I will make an appt to see the endo at the Clinic. He actually listened to ME and didn't throw numbers or variables at me. He's so hard to get an appt with I thought it would be easier to call him directly. So, I will be starting on Tuesday with a new family dr who can help me get a grip on all of this. I made sure he treated with Armour and he does. I also made sure my local CVS carries it, and it does.

I honestly sometimes feel like I am 80 living in a 40 year old body! But at the end of the day, it's all good!
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649848_tn?1357751184
You don't have to stop eating broccoli, kale, etc -- yes, they are goitrogens, but cooking them destroys their goitrogenic properties, so you can continue to eat them.

In fact, I still eat cole slaw, raw broccoli, cauliflower, etc, raw - I just make sure I eat them later in the day.  I've never had an issue with them.
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649848_tn?1357751184
Also meant to say that I understand how hard it is to work with a doctor who doesn't really care, or one that has a cr@ppy nurse, to go through.  Far better to see someone else.
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Avatar_f_tn
You are VERY knowledgeable about thyroid issues! I feel 100xs better about everything since I found this site. So many words of encouragement!

I honestly never thought my surgeon would be so nonchalant about this. Hes the nicest guy and seemed very informed about thyroid issues. He's a general surgeon but he did a fellowship in endocrine disorders so I trusted him wholeheartedly. But my faith in him went out the window when he prescribed the Synthroid and then told me to follow-up in six months. He couldnt provide an answer when I asked him about going hypo so soon after surgery. He prescribed the medicine and told me to relax until it kicked in.

Its good to know that I can still eat kale and broccoli. Im just concerned that if I eat too much, I will plummet deeper into hypo hell. So I guess Ill just wait until Im on the right meds. I'm hoping this dr will retest my levels, especially the free t3 and free t4.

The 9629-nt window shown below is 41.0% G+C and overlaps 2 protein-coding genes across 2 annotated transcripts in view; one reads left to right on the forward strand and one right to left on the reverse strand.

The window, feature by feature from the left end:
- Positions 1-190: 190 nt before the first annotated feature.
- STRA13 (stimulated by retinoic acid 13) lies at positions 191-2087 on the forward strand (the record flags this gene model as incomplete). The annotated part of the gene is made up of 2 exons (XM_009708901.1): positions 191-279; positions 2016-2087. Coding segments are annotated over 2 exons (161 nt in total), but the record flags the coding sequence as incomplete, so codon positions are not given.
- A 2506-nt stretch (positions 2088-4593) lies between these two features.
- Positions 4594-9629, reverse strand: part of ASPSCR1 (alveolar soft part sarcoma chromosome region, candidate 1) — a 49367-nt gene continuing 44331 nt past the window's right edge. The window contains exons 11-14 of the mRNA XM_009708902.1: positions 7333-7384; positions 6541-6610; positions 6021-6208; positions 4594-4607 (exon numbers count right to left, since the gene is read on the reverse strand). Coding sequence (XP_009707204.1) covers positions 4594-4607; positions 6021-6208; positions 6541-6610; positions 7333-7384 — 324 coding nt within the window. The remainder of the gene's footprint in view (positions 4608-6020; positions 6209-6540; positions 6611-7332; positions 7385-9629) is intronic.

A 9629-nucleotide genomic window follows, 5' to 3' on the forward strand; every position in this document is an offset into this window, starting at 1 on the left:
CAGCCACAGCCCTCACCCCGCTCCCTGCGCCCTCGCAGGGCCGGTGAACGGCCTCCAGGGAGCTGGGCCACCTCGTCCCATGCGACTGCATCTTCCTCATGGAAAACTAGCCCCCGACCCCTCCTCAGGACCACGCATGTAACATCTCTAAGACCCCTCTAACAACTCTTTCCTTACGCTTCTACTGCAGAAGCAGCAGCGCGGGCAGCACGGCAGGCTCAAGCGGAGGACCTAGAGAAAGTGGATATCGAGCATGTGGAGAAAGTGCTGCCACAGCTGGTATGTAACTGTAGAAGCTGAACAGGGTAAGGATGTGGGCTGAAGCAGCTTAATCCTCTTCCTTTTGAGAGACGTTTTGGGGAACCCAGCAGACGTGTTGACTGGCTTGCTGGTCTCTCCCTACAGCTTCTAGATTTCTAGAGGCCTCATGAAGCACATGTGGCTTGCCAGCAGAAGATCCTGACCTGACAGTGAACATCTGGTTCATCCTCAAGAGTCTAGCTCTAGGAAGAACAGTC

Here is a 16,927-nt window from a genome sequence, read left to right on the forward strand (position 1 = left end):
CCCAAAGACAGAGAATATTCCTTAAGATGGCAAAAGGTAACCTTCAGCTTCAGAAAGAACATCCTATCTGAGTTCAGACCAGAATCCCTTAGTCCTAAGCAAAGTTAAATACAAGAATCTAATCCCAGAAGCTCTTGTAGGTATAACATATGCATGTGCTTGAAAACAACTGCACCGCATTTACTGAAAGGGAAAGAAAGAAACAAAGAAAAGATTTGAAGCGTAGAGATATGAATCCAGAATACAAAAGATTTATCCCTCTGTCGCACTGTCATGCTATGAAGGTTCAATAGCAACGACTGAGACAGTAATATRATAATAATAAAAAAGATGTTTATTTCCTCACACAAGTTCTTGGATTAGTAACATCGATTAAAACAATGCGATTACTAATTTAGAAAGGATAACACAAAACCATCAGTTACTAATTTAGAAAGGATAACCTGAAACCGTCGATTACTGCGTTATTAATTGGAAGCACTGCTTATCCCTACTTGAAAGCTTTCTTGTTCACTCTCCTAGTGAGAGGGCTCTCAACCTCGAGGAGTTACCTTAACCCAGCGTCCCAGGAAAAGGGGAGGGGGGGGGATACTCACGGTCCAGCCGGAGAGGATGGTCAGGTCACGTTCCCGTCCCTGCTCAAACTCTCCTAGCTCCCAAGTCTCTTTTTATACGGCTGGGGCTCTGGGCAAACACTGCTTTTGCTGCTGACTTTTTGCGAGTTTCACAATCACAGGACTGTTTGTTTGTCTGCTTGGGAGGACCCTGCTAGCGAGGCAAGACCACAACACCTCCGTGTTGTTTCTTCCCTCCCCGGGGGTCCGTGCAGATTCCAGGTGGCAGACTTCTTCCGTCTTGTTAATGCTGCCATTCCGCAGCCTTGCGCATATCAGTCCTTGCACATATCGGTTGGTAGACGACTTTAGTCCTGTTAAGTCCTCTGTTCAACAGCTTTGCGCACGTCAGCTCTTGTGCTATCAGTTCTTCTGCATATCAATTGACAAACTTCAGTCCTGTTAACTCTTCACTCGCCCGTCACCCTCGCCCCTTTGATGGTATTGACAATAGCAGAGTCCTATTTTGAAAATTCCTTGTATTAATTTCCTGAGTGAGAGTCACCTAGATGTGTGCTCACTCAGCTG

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Avatar_f_tn
There is a picture on my profile page where you can see the nodule on my left lobe. It's really visible and quite large.
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649848_tn?1357751184
Looked at the photo - yep, the nodule is there.......

As long as you cook the goitrogens, you should have no trouble with them.  
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Avatar_f_tn
Im not sure if Im missing something here?! Called my surgeon's office to get my free t3 and free t4 results. He didnt check the free t4 and my free t3 came back as101.1 the range being .60-1.50. The nurse said it is normal. Ummmm, to me it looks like 101.1 is out of range. Not sure what to make of it. I guess it doesnt matter bc I want the dr to run all new labs tomorrow. Wouldnt that number make me hyperthyroid?! And if I have a normal free t3, does that mean no Armour. My head is spinning.
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649848_tn?1357751184
If that result for the FT3 is correct, yes, you would be very hyper.  It's possible that the result and the range is in different units, which would put it all off.

Looking closely at the reference range, I wonder if someone made a mistake.  That range is much closer to what we often see for FT4, than for FT3.  

Do have all new labs done, today, making sure you get both FT3 and FT4.